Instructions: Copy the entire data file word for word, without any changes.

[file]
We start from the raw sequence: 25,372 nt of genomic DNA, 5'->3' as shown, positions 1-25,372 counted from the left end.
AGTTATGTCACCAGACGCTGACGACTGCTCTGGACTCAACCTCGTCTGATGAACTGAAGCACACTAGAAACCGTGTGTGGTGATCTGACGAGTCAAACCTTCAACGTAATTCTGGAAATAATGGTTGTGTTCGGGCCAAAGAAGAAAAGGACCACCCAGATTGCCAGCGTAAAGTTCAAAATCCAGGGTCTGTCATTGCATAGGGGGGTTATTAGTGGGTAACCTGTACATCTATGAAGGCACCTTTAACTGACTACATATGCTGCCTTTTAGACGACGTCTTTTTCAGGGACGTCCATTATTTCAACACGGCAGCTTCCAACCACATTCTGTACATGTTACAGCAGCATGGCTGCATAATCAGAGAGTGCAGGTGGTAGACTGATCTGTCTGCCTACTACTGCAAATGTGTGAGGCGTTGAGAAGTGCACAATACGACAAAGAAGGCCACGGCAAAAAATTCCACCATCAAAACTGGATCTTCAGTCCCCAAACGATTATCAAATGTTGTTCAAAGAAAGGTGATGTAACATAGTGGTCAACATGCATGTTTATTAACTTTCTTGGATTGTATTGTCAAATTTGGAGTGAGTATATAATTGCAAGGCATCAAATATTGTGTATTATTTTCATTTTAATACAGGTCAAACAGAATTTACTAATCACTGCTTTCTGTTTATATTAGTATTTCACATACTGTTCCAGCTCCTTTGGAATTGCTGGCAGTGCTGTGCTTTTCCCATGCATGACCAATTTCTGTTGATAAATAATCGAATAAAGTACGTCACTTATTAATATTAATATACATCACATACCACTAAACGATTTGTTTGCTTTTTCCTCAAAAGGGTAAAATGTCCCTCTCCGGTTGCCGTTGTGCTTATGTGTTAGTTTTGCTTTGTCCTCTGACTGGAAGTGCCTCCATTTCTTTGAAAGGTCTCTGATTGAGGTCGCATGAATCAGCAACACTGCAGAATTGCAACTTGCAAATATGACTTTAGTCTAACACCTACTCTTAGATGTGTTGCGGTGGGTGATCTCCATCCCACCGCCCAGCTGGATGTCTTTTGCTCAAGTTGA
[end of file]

We start from the raw sequence: 25,372 nt of genomic DNA, 5'->3' as shown, positions 1-25,372 counted from the left end.
AGTTATGTCACCAGACGCTGACGACTGCTCTGGACTCAACCTCGTCTGATGAACTGAAGCACACTAGAAACCGTGTGTGGTGATCTGACGAGTCAAACCTTCAACGTAATTCTGGAAATAATGGTTGTGTTCGGGCCAAAGAAGAAAAGGACCACCCAGATTGCCAGCGTAAAGTTCAAAATCCAGGGTCTGTCATTGCATAGGGGGGTTATTAGTGGGTAACCTGTACATCTATGAAGGCACCTTTAACTGACTACATATGCTGCCTTTTAGACGACGTCTTTTTCAGGGACGTCCATTATTTCAACACGGCAGCTTCCAACCACATTCTGTACATGTTACAGCAGCATGGCTGCATAATCAGAGAGTGCAGGTGGTAGACTGATCTGTCTGCCTACTACTGCAAATGTGTGAGGCGTTGAGAAGTGCACAATACGACAAAGAAGGCCACGGCAAAAAATTCCACCATCAAAACTGGATCTTCAGTCCCCAAACGATTATCAAATGTTGTTCAAAGAAAGGTGATGTAACATAGTGGTCAACATGCATGTTTATTAACTTTCTTGGATTGTATTGTCAAATTTGGAGTGAGTATATAATTGCAAGGCATCAAATATTGTGTATTATTTTCATTTTAATACAGGTCAAACAGAATTTACTAATCACTGCTTTCTGTTTATATTAGTATTTCACATACTGTTCCAGCTCCTTTGGAATTGCTGGCAGTGCTGTGCTTTTCCCATGCATGACCAATTTCTGTTGATAAATAATCGAATAAAGTACGTCACTTATTAATATTAATATACATCACATACCACTAAACGATTTGTTTGCTTTTTCCTCAAAAGGGTAAAATGTCCCTCTCCGGTTGCCGTTGTGCTTATGTGTTAGTTTTGCTTTGTCCTCTGACTGGAAGTGCCTCCATTTCTTTGAAAGGTCTCTGATTGAGGTCGCATGAATCAGCAACACTGCAGAATTGCAACTTGCAAATATGACTTTAGTCTAACACCTACTCTTAGATGTGTTGCGGTGGGTGATCTCCATCCCACCGCCCAGCTGGATGTCTTTTGCTCAAGTTGA